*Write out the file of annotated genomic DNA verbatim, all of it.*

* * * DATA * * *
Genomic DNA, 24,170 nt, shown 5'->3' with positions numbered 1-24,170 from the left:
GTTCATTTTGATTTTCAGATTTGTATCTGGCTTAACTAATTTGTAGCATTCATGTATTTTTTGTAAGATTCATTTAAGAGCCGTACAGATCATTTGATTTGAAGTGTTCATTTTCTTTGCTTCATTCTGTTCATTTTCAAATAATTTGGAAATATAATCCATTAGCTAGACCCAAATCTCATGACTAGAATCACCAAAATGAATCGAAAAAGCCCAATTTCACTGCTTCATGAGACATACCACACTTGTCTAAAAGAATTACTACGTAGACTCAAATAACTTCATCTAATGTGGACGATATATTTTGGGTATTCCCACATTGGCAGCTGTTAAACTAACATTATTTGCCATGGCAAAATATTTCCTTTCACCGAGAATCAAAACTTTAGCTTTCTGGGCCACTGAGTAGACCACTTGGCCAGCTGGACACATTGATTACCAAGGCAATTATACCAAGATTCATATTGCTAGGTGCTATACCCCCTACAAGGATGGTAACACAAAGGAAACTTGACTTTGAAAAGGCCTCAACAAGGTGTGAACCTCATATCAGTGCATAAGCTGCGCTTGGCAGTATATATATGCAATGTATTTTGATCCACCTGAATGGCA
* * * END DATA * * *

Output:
Genomic DNA, 24,170 nt, shown 5'->3' with positions numbered 1-24,170 from the left:
GTTCATTTTGATTTTCAGATTTGTATCTGGCTTAACTAATTTGTAGCATTCATGTATTTTTTGTAAGATTCATTTAAGAGCCGTACAGATCATTTGATTTGAAGTGTTCATTTTCTTTGCTTCATTCTGTTCATTTTCAAATAATTTGGAAATATAATCCATTAGCTAGACCCAAATCTCATGACTAGAATCACCAAAATGAATCGAAAAAGCCCAATTTCACTGCTTCATGAGACATACCACACTTGTCTAAAAGAATTACTACGTAGACTCAAATAACTTCATCTAATGTGGACGATATATTTTGGGTATTCCCACATTGGCAGCTGTTAAACTAACATTATTTGCCATGGCAAAATATTTCCTTTCACCGAGAATCAAAACTTTAGCTTTCTGGGCCACTGAGTAGACCACTTGGCCAGCTGGACACATTGATTACCAAGGCAATTATACCAAGATTCATATTGCTAGGTGCTATACCCCCTACAAGGATGGTAACACAAAGGAAACTTGACTTTGAAAAGGCCTCAACAAGGTGTGAACCTCATATCAGTGCATAAGCTGCGCTTGGCAGTATATATATGCAATGTATTTTGATCCACCTGAATGGCA